Just a few
questions relating to the 2008 implementation of the new meter reading system and the 2016 implementation of the new utility billing system that need to be addressed by Cuyahoga Falls Service Director Eric Czetli.
In the Nov. 15, 2015, Falls News-Press, it was stated that in 2008 the city entered into a $17 million contract with Johnson Controls Inc. for new water and electric meters that allowed for automated reading.
In the Feb. 21, 2016, Falls News-Press, Service Director Czetli wrote in a letter to the editor that the purpose of the automated reading system was to transmit the readings automatically to the utility billing department, saving both time and money by eliminating manual readings.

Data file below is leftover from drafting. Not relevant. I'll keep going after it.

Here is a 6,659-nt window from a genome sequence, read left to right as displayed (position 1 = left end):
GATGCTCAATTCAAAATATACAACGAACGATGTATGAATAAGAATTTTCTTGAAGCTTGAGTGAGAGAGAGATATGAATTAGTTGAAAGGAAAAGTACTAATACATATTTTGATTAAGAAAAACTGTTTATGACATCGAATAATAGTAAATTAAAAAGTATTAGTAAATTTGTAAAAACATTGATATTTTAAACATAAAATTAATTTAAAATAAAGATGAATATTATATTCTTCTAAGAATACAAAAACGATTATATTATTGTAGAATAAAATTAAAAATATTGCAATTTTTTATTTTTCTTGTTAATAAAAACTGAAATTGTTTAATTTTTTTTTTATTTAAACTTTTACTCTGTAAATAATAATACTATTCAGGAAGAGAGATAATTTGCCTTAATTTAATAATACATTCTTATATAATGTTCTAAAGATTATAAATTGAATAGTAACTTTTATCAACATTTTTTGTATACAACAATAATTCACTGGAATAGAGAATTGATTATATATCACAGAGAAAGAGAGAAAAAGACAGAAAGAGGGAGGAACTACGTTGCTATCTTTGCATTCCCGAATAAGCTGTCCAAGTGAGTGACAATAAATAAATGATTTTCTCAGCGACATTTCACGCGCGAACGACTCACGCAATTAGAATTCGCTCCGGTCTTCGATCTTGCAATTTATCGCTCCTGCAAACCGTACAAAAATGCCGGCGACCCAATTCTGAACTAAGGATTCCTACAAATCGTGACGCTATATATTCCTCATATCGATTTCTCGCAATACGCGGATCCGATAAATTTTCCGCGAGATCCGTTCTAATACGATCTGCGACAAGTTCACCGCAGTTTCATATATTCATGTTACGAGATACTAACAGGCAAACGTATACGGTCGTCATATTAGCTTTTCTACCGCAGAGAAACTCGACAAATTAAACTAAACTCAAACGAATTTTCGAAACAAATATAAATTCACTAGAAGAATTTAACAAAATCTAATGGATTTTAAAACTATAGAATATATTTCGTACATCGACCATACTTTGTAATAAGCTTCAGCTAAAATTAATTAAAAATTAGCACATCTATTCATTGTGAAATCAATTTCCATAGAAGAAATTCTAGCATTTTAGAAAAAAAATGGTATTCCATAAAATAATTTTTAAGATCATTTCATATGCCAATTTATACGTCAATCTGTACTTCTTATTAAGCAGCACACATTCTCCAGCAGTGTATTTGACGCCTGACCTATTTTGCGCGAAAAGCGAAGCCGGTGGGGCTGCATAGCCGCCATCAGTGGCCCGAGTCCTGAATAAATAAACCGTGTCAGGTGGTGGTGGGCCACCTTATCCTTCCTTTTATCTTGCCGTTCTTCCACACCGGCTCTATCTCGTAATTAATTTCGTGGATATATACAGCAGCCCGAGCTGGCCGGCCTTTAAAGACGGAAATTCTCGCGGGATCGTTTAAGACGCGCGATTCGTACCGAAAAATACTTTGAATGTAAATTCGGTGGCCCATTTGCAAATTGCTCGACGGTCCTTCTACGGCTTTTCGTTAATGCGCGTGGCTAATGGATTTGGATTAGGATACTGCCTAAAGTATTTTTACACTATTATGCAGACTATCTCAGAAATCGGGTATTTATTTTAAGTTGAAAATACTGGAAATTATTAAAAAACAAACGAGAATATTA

Question 1: How much money has the $17 million meter system saved the city since 2008?
Mr. Czetli also stated in the Aug. 21, 2016, Falls News-Press that the new utility billing system was "thoroughly tested" before it went live. Fundamentally, if you are replacing an old billing system with a new one of this magnitude, you would at least run both systems concurrently, which is called "parallel testing," and bill customers on the old system until the new system mirrors the billing results of the old system. As simple as that! If, indeed, it was professionally and "thoroughly tested," the city would not be in this current situation.
Question 2: How many times did the city run both the old and new billing systems concurrently for all the billing cycles and what were the documented results?
I believe that Mr. Czetli owes the public a detailed explanation of both questions through the Falls News-Press.
Vic J. Nogalo, Cuyahoga Falls